🧐Change Management Can Help Leaders Be Ready for Anything, Yet Still Hit or Miss in the Workplace?Sep 19, 2023
Even after decades of research proving the value of change management, its absence in the workplace is surprisingly common. Part of the problem is that the definition is unclear. In some organizations, change management is a process to support project delivery. In others, change management is a skill competent leaders possess. The reality is that change management is both - and so much more.
Consider the iconic Swiss Army Knife. Created in 1891 by Karl Elsner, the multi-functional knife was originally designed for the Swiss Army. Recognizing the extreme utility of the tool, it was later adapted for people who, in the founders’ words, “need to be ready for anything”.
Change management, in many ways, is a like a Swiss Army Knife for leaders who need to be ready for anything. It is a multi-disciplinary practice that includes concepts, models, and tools leaders can use depending on the business situation or need. It also is a strategy for achieving business goals, a structure for enabling organizational agility, and yes, even a core competency for leaders who guide people through change.
Even so, consistent utilization of change management in the workplace remains hit or miss. The other problem is that while many change management models are available, none of them are perfect. This can be frustrating for leaders and teams, especially if they’ve gone “all-in” on one specific model or approach.
The reality is that every model has its own strengths and weaknesses, and may suit different types of changes, organizations, or contexts better than others. Common gaps and limitations of current models include:
- They are too linear and sequential. Many change management models follow a step-by-step approach that assumes change can be planned, executed, and evaluated in a logical and orderly manner. However, change is often unpredictable, iterative, and emergent, requiring frequent adjustments and feedback loops. Leaders must be able to be flex and adapt to cope with changing circumstances and stakeholder needs.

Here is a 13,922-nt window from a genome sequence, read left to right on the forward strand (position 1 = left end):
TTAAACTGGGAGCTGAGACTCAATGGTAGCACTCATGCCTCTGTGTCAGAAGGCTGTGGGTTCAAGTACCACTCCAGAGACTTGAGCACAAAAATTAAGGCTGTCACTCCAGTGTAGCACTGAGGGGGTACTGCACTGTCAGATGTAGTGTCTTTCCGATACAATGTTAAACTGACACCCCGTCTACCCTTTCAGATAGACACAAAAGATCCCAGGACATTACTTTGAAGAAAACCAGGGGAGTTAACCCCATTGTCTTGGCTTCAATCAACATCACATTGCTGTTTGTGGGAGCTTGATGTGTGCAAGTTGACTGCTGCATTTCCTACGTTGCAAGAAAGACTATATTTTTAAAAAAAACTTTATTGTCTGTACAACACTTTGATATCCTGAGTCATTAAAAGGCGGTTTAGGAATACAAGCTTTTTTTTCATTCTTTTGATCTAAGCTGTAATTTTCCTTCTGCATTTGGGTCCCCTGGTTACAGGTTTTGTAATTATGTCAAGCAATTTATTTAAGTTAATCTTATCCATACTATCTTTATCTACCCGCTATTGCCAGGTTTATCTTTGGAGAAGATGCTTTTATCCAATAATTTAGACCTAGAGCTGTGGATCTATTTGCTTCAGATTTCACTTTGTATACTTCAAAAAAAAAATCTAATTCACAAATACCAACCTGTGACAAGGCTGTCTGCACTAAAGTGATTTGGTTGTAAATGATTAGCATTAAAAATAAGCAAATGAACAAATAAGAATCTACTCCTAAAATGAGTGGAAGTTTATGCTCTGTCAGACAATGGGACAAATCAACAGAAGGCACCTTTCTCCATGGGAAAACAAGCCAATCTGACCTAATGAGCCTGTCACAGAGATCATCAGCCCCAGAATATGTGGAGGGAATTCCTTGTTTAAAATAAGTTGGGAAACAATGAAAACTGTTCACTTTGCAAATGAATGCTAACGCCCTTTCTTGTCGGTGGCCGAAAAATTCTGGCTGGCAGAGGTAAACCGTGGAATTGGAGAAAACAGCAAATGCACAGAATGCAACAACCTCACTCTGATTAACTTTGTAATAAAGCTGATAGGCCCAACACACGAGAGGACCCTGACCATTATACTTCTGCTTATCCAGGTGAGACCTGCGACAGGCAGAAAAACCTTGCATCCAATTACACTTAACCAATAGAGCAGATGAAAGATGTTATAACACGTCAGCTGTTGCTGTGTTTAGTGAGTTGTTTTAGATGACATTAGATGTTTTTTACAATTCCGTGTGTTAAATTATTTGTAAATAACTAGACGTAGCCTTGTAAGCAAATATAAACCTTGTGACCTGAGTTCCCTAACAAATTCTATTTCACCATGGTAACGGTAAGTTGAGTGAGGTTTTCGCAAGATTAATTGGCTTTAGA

- They are too top-down and prescriptive. Many change management models rely on senior leaders or sponsors to initiate, design, and implement change, with little input or involvement from the people who are affected by the change. This can lead to resistance, disengagement, and mistrust among employees and other stakeholders. Leaders need more inclusive and collaborative approaches that empower people to co-create and co-own the change planning and implementation process.
- They are too rational and technical. Many change management models focus on the structural and procedural aspects of change, such as goals, strategies, plans, actions, and outcomes. However, change is also an emotional experience that affects people’s feelings, values, beliefs, and behaviors. Leaders must be able to address the human side of change by fostering growth mindsets, building trust, leading with compassion, and creating space for people to share and work through self-concerns.
The good news is that the tide is turning for the practice of change management, as is the perception of its utility in the workplace. Part of this is due to the availability of new research, the emergence of more adaptive methodologies, and increased options for change management training. The other reason is that many organizations are starting to build volunteer-supported Communities of Practice versus hiring large teams full of full-time practitioners. Not only does this model extend the value of change management across the organization, it also reduces the risk of people “sitting on the bench” when the pace or volume of change shifts.
In today’s environment, being ready for anything is a competitive advantage and change management provides an operating model for success. It is up to leaders to recognize the utility of change management and make it a priority in the workplace. Remember: it doesn’t need to be perfect to work, it just needs to be consistently practiced.
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